I’m very glad to find this website. I have three years old daughter. Our language is Urdu but we start communicating with our daughter in English. In start it was okay but now we are feeling difficulty to explain things to her in English as she is growing and asking background of things. In broad perspective it’s difficult to explain.
I start talking in Urdu now because I was feeling communications gap. I need advice how to do it, is it too late? We select foreign language over native language. Our concepts formation is in our Urdu language and she is good in English speaking vocabulary due to watching TV. We are in America and her school start next year.
Thank you for your kind feedback and for your question about starting to talk your native language, Urdu, with your daughter.
I fully agree with your decision to introduce Urdu to your daughter. It is important for all parents to feel comfortable about the language they use to communicate with their children. Whether the initial decision to speak English was your own or someone recommended it to you, it is not too late to switch to speaking Urdu.
From other parents’ experiences, I know that there are unfortunately still many professionals who recommend that parents in families with a different home language use the society’s majority language to “speed up” the children’s learning. There are many reasons why this advice is outdated and proven by research to not to be correct.
A solid home language – independent of which language it is – is vital for a child’s language development in all further languages. Just as you describe, it is important for a child to learn essential concepts and abstract ideas, and a parent should be able to express him/herself confidently in the language used with the child to help the child learn. The understanding of such concepts in the home language is then transferable to other languages the child learns.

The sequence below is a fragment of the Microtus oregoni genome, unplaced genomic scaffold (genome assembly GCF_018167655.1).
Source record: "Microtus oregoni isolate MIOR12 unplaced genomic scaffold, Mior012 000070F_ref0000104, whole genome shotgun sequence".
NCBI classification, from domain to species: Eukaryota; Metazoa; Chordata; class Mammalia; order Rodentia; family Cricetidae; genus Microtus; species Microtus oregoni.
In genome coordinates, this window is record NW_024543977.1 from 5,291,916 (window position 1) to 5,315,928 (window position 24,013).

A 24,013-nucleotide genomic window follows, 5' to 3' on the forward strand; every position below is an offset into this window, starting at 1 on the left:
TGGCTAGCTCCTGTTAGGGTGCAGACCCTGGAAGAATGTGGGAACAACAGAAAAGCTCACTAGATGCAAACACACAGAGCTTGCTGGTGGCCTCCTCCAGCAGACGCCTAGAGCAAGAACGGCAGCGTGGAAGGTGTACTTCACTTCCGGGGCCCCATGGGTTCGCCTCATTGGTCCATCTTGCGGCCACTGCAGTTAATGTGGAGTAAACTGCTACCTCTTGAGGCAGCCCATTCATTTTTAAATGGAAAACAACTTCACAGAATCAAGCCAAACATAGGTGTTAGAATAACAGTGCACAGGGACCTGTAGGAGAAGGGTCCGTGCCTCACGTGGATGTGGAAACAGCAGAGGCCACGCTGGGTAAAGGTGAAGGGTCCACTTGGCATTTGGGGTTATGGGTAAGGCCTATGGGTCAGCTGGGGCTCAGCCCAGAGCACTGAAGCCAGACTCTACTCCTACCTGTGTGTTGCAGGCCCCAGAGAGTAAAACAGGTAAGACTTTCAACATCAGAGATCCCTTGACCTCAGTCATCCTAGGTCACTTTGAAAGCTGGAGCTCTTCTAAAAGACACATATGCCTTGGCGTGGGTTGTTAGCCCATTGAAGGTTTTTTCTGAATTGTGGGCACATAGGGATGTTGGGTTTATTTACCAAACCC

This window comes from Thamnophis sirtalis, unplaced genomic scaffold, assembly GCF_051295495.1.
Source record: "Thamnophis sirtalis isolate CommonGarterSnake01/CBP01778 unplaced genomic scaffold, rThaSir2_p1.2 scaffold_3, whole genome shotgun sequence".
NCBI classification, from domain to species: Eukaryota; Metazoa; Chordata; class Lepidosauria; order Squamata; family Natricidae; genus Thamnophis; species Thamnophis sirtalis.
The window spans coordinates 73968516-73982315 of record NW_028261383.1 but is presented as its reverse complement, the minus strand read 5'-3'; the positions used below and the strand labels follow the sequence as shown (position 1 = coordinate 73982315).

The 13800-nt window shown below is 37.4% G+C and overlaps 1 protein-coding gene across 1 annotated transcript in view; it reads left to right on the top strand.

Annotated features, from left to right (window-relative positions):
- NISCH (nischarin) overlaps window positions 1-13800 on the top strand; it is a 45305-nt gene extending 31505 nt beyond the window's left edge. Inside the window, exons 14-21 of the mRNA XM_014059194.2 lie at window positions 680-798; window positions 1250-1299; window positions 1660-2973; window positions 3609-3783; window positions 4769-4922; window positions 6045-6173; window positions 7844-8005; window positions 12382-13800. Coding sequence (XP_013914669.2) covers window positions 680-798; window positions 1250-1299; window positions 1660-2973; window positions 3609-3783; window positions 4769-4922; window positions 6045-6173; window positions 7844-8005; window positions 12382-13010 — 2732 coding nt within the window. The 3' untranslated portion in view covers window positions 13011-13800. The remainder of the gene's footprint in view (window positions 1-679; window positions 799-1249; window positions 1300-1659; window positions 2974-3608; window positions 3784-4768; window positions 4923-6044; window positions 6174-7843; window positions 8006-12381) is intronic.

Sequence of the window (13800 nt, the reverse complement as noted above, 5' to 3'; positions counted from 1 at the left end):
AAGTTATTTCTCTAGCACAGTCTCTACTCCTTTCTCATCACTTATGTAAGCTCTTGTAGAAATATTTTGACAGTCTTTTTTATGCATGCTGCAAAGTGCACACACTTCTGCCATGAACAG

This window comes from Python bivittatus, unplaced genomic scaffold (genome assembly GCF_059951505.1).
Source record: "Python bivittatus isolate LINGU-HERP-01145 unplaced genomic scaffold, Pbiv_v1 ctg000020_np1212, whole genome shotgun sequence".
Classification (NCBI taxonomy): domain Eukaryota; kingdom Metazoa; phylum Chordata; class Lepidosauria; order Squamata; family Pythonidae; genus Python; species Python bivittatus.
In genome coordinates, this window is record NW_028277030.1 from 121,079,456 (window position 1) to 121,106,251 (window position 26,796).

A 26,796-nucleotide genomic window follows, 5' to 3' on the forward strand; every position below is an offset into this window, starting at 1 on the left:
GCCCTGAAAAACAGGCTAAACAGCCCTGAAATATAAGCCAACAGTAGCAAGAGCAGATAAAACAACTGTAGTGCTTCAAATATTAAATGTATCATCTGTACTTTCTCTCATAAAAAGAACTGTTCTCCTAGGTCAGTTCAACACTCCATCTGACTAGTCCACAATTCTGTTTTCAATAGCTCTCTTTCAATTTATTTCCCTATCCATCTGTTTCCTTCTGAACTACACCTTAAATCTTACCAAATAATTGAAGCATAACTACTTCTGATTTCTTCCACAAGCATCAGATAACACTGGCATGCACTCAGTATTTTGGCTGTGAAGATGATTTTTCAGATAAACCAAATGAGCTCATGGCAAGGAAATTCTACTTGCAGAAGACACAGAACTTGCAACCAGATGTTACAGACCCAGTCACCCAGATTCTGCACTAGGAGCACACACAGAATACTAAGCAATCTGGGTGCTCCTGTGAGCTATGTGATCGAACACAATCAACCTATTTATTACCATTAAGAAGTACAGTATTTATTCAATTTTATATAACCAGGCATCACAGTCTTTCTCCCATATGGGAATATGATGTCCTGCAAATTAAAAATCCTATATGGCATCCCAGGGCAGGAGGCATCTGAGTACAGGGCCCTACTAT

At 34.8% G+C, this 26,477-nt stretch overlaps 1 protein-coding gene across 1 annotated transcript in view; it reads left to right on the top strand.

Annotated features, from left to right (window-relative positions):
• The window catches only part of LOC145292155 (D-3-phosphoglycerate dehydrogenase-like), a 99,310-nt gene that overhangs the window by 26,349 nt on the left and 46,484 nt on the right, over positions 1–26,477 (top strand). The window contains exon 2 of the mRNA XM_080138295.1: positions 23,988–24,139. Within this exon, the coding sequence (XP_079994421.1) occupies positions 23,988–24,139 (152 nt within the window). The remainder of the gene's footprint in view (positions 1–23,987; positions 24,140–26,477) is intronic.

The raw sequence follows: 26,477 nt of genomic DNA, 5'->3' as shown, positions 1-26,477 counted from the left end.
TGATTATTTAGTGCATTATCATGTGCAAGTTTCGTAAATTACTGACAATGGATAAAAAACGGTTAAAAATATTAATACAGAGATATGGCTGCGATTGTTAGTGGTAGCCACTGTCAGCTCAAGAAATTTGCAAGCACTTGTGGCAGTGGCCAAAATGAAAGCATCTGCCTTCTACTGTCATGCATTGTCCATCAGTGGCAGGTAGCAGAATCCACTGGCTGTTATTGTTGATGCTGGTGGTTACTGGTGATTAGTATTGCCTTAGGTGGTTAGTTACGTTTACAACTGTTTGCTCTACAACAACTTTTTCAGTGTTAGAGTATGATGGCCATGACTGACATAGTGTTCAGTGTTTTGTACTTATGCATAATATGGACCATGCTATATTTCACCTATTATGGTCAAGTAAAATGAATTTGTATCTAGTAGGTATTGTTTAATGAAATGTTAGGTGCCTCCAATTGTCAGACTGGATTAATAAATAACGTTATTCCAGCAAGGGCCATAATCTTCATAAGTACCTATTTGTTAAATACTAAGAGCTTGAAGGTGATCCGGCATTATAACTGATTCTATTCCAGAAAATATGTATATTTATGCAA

The relationship between a child and a parent is extremely important and the language of communication is a central part of it. For this reason, any parent should use a language they can fully express themselves in, are able to answer a child’s questions and can in general explain things happening in the child’s life.
Another reason to keep the home language, your native language Urdu in your case, is that if parents want to maintain the family heritage language, the children need to learn it at home. Not speaking it with the children signals that it is not as important, that it is of less value than the majority language.
Based on your description, you daughter already knows English, so she will be able to fully participate in school life from day one. Her English will also quickly develop when she is immersed in the language at school. In addition, she will continue to get exposed to English through media, other children and generally in the community.
You have not mentioned whether your daughter is used to hearing Urdu around her – e.g. do you have family members that you still speak Urdu with, or has she been surrounded by Urdu in other social situations? If yes, she would probably have picked up some of it already, and you can build on this. If not, then you will have to start very gently and use English to explain when necessary.